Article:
where $ \beta = ( \beta _ {1} \dots \beta _ {k} ) $ is the vector of regression coefficients, $ X = \| x _ {ij} \| $, $ i = 1 \dots n $, $ j = 1 \dots k $, is a matrix of known variables related to each other, generally speaking, in an arbitrary fashion, and $ I $ is the identity matrix of order $ n $; moreover, $ n > k $ and $ | X ^ {T} X | \neq 0 $. More generally one can assume that there is correlation between the observations $ y _ {i} $:

$$ {\mathsf E} ( Y \mid x _ {1} \dots x _ {k} ) = X \beta ,\ \ {\mathsf D} ( Y \mid x _ {1} \dots x _ {k} ) = \sigma ^ {2} A , $$

for some known matrix $ A $. But this scheme can be reduced to the model (*). An unbiased estimator for $ \beta $ by the method of least squares is given by

$$ \widehat \beta = ( X ^ {T} X ) ^ {-} 1 X ^ {T} y , $$

and an unbiased estimator for $ \sigma ^ {2} $ is given by

$$ s ^ {2} = \ \frac{1}{n-} k ( y ^ {T} y - \beta ^ {T} X ^ {T} y ) . $$

Model (*) is the most general linear model, in that it is applicable to various regression situations and encompasses all forms of polynomial regression of $ Y $ with respect to $ x _ {1} \dots x _ {k} $( in particular, the above polynomial regression of $ Y $ with respect to $ x $ of order $ m $ can be reduced to the model (*), in which $ m $ of the regression variables are functionally connected). In this linear interpretation of regression analysis, the problem of estimating $ \beta $ and the calculation of the covariance matrix of estimators $ {\mathsf D} \widehat \beta = \sigma ^ {2} ( X ^ {T} X ) ^ {-} 1 $ reduces to the problem of inverting the matrix $ X ^ {T} X $.

The above method for constructing an empirical regression assuming a normal distribution of the results of the observations leads to estimators for $ \beta $ and $ \sigma ^ {2} $ that coincide with the maximum-likelihood estimators. However, the estimators obtained by this method are, in a certain sense, also optimal in the case of deviation from normality, provided only that the sample size is sufficiently large.

In the given matrix form, the general linear regression model (*) admits a simple extension to the case when the observed variables $ y _ {i} $ are random vector variables. This does not give rise to any new statistical problem (see Regression matrix).

The problems of regression analysis are not restricted to the construction of point estimators of the parameters $ \beta $ and $ \sigma ^ {2} $ in the general linear model (*). The problem of the accuracy of a constructed empirical relation is most effectively solved under the assumption that the observation vector $ y $ is normally distributed. If $ y $ is normally distributed and since the estimator $ \widehat \beta $ is a linear function of $ y $, one can conclude that the variable $ \widehat \beta _ {i} $ is normally distributed with mean $ \beta _ {i} $ and variance $ {\mathsf D} \widehat \beta _ {i} = \sigma ^ {2} b _ {ii} $, where $ b _ {ii} $ is the diagonal entry of the matrix $ ( X ^ {T} X ) ^ {-} 1 $. Apart from this, the estimator $ s ^ {2} $ for $ \sigma ^ {2} $ is distributed independently of any component of $ \widehat \beta $, and the variable $ ( n - k ) s ^ {2} / \sigma ^ {2} $ has a "chi-squared" distribution with $ n - k $ degrees of freedom. Hence the statistic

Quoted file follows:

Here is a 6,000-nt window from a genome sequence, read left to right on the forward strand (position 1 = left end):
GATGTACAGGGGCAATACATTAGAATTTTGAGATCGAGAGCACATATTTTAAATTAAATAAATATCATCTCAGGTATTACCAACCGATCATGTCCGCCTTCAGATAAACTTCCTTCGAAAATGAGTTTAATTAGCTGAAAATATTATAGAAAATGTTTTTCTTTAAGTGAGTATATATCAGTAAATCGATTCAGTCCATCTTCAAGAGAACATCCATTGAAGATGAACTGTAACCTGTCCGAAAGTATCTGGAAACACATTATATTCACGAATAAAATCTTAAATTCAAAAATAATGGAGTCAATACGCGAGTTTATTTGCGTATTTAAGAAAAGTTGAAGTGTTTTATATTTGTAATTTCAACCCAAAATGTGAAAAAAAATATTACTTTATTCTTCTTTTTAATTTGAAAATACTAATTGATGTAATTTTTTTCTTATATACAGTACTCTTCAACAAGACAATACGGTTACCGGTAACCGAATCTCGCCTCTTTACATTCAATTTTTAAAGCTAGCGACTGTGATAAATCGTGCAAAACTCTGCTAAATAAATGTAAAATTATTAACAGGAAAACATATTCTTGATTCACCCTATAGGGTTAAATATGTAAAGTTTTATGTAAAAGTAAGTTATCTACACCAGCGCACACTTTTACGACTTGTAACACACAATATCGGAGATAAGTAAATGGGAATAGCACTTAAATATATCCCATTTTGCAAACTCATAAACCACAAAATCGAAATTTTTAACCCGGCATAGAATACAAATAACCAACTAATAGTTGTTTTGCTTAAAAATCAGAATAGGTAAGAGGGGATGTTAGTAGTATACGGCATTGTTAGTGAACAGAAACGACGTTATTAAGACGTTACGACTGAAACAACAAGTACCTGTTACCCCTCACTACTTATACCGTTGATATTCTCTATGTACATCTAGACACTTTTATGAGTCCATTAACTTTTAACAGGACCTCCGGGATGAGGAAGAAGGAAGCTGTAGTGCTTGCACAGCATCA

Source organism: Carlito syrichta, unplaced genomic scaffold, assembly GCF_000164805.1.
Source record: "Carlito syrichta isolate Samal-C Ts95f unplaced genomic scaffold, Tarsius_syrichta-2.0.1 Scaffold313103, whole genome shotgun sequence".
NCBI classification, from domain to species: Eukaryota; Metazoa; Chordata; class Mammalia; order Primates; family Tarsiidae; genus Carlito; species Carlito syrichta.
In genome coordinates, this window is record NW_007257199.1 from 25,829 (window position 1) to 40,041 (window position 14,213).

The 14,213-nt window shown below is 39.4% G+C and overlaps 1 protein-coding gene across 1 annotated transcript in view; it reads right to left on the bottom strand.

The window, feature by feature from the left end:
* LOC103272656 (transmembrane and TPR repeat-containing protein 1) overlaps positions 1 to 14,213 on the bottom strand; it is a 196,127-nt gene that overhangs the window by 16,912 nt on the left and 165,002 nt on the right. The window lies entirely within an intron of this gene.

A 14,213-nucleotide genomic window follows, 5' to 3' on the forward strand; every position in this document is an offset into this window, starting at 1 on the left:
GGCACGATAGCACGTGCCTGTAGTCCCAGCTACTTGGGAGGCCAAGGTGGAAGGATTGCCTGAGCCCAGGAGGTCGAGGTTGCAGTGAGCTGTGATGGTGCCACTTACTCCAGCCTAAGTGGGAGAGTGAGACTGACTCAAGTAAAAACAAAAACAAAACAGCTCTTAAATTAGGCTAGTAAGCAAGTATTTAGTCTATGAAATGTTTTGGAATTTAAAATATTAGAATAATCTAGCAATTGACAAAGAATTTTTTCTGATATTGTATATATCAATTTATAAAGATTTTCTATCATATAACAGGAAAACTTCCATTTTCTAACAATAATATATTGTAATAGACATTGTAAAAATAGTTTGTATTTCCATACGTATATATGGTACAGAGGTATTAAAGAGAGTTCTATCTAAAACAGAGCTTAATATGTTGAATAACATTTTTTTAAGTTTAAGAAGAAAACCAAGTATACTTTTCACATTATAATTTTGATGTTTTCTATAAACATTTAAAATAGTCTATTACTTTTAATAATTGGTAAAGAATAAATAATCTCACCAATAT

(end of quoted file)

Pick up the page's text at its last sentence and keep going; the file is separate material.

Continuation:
$$ t = \frac{( \widehat \beta _ {i} - \beta _ {i} ) }{[ s ^ {2} b _ {ii} ] ^ {1/2} } $$

has the Student distribution with $ n - k $ degrees of freedom. This fact is used to construct confidence intervals for the parameters $ \beta _ {i} $ and for testing hypotheses about the values taking by them. One can also find confidence intervals for $ {\mathsf E} ( Y \mid x _ {1} \dots x _ {k} ) $ for fixed values of all the regression variables, and confidence intervals containing the $ ( n + 1 ) $- th subsequent value of $ y $( called prediction intervals). Finally, starting from a vector of sample regression coefficients $ \widehat \beta $ one can construct a confidence ellipsoid for $ \beta $, or for any set of unknown regression coefficients, and also a confidence region for the entire regression curve.

Regression analysis is one of the most widely used methods for processing experimental data when investigating relations in physics, biology, economics, technology, and other fields. Such branches of mathematical statistics as dispersion analysis and the design of experiments are based on models of regression analysis, and these models are widely used in multi-dimensional statistical analysis.

#### References

[1] | M.G. Kendall, A. Stuart, "The advanced theory of statistics" , 2. Inference and relationship , Griffin (1979) |

[2] | N.V. Smirnov, I.V. Dunin-Barkovskii, "Mathematische Statistik in der Technik" , Deutsch. Verlag Wissenschaft. (1969) (Translated from Russian) |

[3] | S.A. Aivazyan, "Statistical research on dependence" , Moscow (1968) (In Russian) |

[4] | C.R. Rao, "Linear statistical inference and its applications" , Wiley (1965) |

[5] | N.R. Draper, H. Smith, "Applied regression analysis" , Wiley (1981) |

#### Comments

Modern research — inspired by modern computational facilities — is aimed at developing methods for regression analysis when the classical assumptions of regression analysis do not hold. For instance, one can estimate the function $ {\mathsf E} ( Y \mid X = x) $ using only smoothness assumptions by adapting methods from density estimation, or one can produce robust estimators (cf. Robust statistics) in the linear regression model by minimizing the sum of absolute deviations from the regression line instead of the sum of their squares.

#### References

[a1] | W. Härdle, "Applied nonparametric regression" , Cambridge Univ. Press (1990) |

**How to Cite This Entry:**

Regression analysis.

*Encyclopedia of Mathematics.*URL: http://encyclopediaofmath.org/index.php?title=Regression_analysis&oldid=48473